News

Healthy Cane Column

You know what’s great about going to school in Miami? The sun. There’s nothing sexier than nice tan skin, right? Unfortunately, the sun isn’t all fun.

The sun is responsible for 10 percent of aging signs, including wrinkles and age spots. Its ultraviolet rays penetrate the skin, damaging the elastic fibers that keep skin firm, which eventually leads to abnormal cells and wrinkles.

But it’s not just aging that you have to worry about as you’re applying your “dark” Panama Jacks tanning oil. The sun also causes burns, benign tumors, mottled pigmentation, sallowness, loss of elasticity and skin cancer.

Skin cancer is the most prevalent form of all cancers in the U.S., and there are three main types: basal cell carcinoma, squamous cell carcinoma and melanoma, which is the most serious.

UV radiation is the number one cause of skin cancer, and this includes the UV lights from tanning beds. When looking for melanoma skin cancer on your body, WebMD suggests using the ABCD rule: asymmetry, border (edges are ragged or blurred), color (uneven shades of brown, black, tan, red, white or blue) and diameter (greater than 6mm).

Basal cells may appear small, smooth, pearly or waxy, and squamous cells can appear as a firm, red nodule or as rough, scaly flat lesions that may itch, bleed and become crusty. Makes all those days spent sunning yourself by the pool sound like a bad idea now, doesn’t it? Well you’re in luck because there are ways to avoid the damage caused by the sun. On top of the list is stopping intentional sunbathing; any suntan means skin damage has occurred. When you can’t afford to stop tanning, always wear sunscreen with SPF 15 or greater. Wear a hat with a brim and avoid the sun between 10 a.m. and 3 p.m. when the rays are strongest.

Now I know that down here it’s practically impossible to avoid the sun. But when you are 40 and trying to still look 30, it’s going to be a lot harder to keep it up if your face is covered in wrinkles and sun spots and half your cheek is gone because the surgeon had to remove all the cancer.

Ashleyann Gosselin may be contacted at a.gosselin@umiami.edu.

February 21, 2008

Reporters

The Miami Hurricane

Student newspaper at the University of Miami


Around the Web
  • Miami Herald
  • UM News
  • HurricaneSports

Pro Football Focus unveiled where Power 5 programs rank in tackles for a loss or no gain against the ...

A six-pack of Hurricanes notes on a Thursday evening: ▪ UM coach Mark Richt has explained his decisi ...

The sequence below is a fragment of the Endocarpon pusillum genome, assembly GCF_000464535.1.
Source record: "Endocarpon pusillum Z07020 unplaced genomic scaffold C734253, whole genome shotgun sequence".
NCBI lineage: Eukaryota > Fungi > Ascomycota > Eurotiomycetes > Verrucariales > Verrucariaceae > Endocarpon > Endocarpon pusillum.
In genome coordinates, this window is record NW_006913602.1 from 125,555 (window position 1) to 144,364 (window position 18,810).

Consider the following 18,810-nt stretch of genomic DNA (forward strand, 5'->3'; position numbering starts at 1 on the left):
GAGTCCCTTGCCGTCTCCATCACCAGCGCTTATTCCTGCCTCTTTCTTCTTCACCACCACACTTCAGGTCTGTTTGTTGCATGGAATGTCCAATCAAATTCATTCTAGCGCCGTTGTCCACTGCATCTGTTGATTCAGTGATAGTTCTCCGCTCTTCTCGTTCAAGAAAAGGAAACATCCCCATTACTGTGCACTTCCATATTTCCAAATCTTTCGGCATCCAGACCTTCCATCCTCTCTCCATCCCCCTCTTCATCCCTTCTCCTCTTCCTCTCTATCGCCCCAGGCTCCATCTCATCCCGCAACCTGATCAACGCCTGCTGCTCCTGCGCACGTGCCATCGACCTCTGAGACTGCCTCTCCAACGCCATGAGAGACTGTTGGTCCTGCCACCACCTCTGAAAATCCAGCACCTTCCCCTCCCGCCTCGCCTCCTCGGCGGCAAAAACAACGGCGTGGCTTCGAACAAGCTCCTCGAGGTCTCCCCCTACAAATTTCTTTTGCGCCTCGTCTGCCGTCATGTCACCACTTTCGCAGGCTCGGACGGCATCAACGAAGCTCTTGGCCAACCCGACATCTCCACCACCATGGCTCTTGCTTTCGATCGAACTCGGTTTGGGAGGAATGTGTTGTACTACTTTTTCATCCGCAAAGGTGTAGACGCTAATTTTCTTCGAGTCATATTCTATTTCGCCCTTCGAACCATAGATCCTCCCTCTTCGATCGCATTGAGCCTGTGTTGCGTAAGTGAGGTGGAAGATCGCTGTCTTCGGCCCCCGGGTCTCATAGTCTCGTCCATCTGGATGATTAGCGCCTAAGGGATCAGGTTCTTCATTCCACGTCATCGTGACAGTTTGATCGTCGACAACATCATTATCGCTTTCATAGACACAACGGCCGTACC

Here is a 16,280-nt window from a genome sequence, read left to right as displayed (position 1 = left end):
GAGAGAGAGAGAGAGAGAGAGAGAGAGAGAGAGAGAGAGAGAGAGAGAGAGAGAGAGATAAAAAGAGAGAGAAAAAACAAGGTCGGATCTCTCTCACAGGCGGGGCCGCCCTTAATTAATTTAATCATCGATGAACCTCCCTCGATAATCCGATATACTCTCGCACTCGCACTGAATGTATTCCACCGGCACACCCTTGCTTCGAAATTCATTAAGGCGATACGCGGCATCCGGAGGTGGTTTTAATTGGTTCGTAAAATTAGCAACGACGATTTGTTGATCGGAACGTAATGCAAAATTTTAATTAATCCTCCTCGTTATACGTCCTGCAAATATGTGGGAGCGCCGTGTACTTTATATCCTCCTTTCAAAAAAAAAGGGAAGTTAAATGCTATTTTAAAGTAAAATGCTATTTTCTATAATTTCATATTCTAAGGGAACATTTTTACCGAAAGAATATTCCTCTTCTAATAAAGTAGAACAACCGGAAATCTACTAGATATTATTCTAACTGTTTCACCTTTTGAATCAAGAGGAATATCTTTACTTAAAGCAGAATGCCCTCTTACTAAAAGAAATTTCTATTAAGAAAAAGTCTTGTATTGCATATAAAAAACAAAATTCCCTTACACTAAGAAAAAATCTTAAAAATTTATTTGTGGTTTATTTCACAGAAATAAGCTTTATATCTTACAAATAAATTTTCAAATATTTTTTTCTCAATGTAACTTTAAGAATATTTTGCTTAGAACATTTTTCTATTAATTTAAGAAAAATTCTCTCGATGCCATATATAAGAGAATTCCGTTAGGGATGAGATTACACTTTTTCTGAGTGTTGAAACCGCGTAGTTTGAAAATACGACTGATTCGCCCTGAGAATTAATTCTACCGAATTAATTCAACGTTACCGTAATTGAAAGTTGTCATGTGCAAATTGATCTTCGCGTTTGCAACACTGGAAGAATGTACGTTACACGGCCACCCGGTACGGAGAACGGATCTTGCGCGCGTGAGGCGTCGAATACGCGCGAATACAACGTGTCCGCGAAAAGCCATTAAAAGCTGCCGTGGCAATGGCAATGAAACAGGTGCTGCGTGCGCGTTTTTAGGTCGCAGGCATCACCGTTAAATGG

Braylen Ingraham’s final college visit before decision day took him just about as far from home as p ...

The Miami Hurricanes had traveled half the field to start the second half when coach Mark Richt enco ...

Jeremiah Payton was one of those prospects the Miami Hurricanes coveted from just about the time he ...

UM’s annual Food Day celebration will highlight the need to eat sustainable, locally sourced foods ...

University of Miami changes program title of Women’s and Gender Studies to Gender and Sexuality Stud ...

Two families with deep ties to Miami—the Millers and Fains— celebrate two endowed faculty chair appo ...

The University of Miami remembers alumnus Erik Hauri—the man who discovered water on the moon. ...

Through an innovative program, Miami Law students are empowering local high schoolers to think like ...

The Miami Hurricanes volleyball team kept its Sunday win streak alive by defeating Georgia Tech, 3-1 ...

The University of Miami men's tennis team continues to have success in the Main Draw, as a pair ...

On a historic afternoon for redshirt senior goalkeeper Phallon Tullis-Joyce, the University of Miami ...

The Miami women's tennis team wrapped up competition Sunday at the ITA Southeast Regional Champ ...

On the first day of Main Draw action at the ITA Southeast Regional Championships Presented by Oracle ...

TMH Twitter
About TMH

The Miami Hurricane is the student newspaper of the University of Miami in Coral Gables, Fla. The newspaper is edited and produced by undergraduate students at UM and is published weekly in print on Tuesdays during the regular academic year.